Beware of common cyber attacks


A deceiving email designed to trick an individual into installing malicious software or sharing sensitive information, such as usernames and passwords. Often used as the first step in an attack.


Malicious applications and code that can damage and disrupt normal use of devices. Malware can allow unauthorized access, use system resources, steal passwords and other information, and lock you out of your system.

Malicious domains

These can be legitimate sites that have been compromised (to enable criminals to host malicious content), or fraudulent sites set up for the commission of a crime. A malicious domain is often used as a destination to which phishing targets are directed.


A threat actor deploys malware that encrypts a victim’s files and removes sensitive data. The attacker then requests a ransom in exchange for the decryption key and return of data, often demanding payment in cryptocurrency.

Business email compromise

A type of phishing attack that targets organizations with a view to steal money or sensitive information. The attacker attempts to dupe an employee into believing that they are interacting with a trusted entity such as a supplier or senior manager). Once deceived, the attacker proceeds to convince them to share valuable information or redirect a payment.

Could you be a target for a ransomware attack?

According to the Canadian Centre for Cyber Security’s Ransomware Playbook, organizations are more likely to be targeted if they:

  • Have access to sensitive data that can be directly exploited, e.g. social insurance numbers, credit card numbers, or other financial information

  • Have access to personal information that individuals wouldn’t want exposed, e.g. medical or religious information

  • Hold valuable client data, or intellectual property, e.g. trade secrets

  • Take part in critical infrastructure, e.g. vital medical services

  • Connect to another company that meets one of these criteria

  • Have data that’s so crucial that a disruption to their systems would halt their entire business

Do you practice good cyber hygiene?

Microsoft reports that even basic security precautions can help your organization prepare for and mitigate most modern cyber threats. In case of a breach, these four practices can also help security teams to locate the most sensitive data and determine whether it was exposed to attackers.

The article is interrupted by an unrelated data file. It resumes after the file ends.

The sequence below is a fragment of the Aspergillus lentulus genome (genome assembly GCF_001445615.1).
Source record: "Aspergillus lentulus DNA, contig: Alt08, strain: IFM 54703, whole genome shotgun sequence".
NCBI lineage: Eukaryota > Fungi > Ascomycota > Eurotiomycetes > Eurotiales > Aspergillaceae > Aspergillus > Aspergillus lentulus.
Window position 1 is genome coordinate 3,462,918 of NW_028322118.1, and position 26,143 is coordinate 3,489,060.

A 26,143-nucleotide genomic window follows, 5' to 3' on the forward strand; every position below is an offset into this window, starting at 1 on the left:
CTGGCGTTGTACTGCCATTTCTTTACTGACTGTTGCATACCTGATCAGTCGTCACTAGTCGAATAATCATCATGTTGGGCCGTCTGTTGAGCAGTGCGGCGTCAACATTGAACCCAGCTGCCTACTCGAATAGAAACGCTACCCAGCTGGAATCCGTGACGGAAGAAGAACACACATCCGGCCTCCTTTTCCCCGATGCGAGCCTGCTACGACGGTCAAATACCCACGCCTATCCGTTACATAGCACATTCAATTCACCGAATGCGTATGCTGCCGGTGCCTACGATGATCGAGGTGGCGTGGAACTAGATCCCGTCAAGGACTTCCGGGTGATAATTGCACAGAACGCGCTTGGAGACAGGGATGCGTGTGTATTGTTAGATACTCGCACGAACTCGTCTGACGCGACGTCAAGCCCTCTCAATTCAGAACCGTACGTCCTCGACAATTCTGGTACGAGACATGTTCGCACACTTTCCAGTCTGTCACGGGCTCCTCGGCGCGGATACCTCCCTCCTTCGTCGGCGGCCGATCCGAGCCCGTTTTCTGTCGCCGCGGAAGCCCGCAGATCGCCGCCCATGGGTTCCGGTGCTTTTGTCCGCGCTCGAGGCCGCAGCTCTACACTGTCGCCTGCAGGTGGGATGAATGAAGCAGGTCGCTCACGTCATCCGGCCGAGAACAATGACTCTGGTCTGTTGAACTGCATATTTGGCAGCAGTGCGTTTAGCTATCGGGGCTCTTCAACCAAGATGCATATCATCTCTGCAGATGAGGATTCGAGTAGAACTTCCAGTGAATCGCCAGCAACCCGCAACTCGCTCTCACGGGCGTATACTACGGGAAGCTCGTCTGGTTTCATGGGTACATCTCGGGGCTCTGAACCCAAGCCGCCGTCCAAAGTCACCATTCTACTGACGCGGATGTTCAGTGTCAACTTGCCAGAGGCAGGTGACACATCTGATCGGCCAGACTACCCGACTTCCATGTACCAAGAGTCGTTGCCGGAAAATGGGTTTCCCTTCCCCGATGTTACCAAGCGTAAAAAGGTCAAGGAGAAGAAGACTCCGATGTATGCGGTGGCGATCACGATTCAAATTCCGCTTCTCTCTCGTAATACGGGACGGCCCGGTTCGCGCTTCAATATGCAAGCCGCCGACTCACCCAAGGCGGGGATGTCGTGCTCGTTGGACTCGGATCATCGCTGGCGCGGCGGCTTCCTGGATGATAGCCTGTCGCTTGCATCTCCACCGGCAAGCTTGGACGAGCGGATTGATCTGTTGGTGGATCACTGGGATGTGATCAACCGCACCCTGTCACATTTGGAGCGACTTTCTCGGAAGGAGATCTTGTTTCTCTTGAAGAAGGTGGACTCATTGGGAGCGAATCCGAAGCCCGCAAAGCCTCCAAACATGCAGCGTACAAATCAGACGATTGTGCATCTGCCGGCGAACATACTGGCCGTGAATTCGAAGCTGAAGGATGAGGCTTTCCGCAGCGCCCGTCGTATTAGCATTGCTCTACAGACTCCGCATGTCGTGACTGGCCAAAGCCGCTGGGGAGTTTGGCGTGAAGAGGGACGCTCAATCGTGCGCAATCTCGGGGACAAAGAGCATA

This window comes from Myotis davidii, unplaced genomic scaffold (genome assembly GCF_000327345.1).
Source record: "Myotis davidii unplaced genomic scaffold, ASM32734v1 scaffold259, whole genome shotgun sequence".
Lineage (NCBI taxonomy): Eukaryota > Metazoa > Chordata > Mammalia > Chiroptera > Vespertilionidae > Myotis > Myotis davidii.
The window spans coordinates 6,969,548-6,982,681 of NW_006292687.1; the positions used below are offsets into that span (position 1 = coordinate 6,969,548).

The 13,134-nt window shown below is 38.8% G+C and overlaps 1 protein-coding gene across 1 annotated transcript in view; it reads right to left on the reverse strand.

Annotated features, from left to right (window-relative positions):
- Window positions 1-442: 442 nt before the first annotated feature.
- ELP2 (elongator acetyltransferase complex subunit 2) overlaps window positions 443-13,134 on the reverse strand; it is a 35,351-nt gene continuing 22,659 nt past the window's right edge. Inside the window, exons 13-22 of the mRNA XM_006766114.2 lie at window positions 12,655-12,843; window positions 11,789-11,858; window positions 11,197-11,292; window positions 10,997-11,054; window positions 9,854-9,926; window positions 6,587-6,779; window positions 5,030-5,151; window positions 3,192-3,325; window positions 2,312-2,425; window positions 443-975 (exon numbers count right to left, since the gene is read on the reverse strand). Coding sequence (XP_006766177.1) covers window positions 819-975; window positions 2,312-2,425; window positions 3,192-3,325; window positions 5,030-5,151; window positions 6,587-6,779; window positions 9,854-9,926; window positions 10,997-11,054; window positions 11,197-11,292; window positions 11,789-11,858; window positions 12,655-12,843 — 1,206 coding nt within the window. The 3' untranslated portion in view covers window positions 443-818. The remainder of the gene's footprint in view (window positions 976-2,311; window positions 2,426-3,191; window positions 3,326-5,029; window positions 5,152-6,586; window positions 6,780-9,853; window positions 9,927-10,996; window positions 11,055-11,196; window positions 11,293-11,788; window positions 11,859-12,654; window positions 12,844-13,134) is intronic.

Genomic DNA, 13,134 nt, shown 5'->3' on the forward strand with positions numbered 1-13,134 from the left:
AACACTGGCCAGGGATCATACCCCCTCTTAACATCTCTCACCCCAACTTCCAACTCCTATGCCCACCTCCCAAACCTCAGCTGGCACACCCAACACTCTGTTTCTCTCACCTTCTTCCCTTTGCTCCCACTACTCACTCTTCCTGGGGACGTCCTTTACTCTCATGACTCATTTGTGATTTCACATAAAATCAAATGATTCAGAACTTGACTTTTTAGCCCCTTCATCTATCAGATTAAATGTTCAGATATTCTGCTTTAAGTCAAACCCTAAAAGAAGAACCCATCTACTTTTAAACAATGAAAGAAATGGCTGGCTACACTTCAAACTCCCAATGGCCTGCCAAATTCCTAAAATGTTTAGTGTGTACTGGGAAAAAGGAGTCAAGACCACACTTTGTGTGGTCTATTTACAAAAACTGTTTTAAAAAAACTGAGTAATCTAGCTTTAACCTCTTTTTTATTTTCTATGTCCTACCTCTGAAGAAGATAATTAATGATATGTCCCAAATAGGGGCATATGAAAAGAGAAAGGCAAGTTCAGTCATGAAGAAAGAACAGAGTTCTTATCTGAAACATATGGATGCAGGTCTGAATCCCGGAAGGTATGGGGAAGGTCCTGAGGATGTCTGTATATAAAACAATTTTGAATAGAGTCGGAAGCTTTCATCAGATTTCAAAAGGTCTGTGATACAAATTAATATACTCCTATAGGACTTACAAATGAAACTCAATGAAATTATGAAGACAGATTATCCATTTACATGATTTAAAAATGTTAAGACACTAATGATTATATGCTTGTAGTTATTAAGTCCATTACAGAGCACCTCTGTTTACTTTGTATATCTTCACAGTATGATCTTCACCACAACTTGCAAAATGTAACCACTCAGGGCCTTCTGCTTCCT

1. Enable multifactor authentication (MFA)

Without access to the additional factor, an attacker can’t access the account or protected resource. Enable MFA on all accounts that support it, in a way that’s easy for all users to use it. Do not approve an MFA request unless you’re trying to log in or access a system, i.e. don’t automatically click to approve any pop-up that you receive.

2. Apply least privilege access and secure the most sensitive and privileged credentials

When attackers initially breach an organization, they look for privileged credentials to gain access to sensitive information and systems. Use dedicated, hardened workstations for privileged accounts and to perform privileged or administrative tasks. Use separate accounts, i.e. for privileged access vs. general Internet and email access.

3. Keep devices up to date

Use endpoint management software to ensure the correct configuration settings are deployed and that systems are running the latest software. For devices missing critical patches, restrict them from accessing sensitive resources. Take the same approach to cloud services.

4. Adopt a Zero Trust approach to secure hybrid work

The guiding principles:

  1. Verify explicitly: always authenticate and authorize access requests based on all available data point.
  2. Use least privileged access: limit access whenever possible and implement risk-based adaptive polices.
  3. Assume breach: minimize damage scope with micro-segmentation, continuous monitoring and automated threat detection and response.
View the report

Advertising feature produced by Globe Content Studio with Microsoft. The Globe’s editorial department was not involved.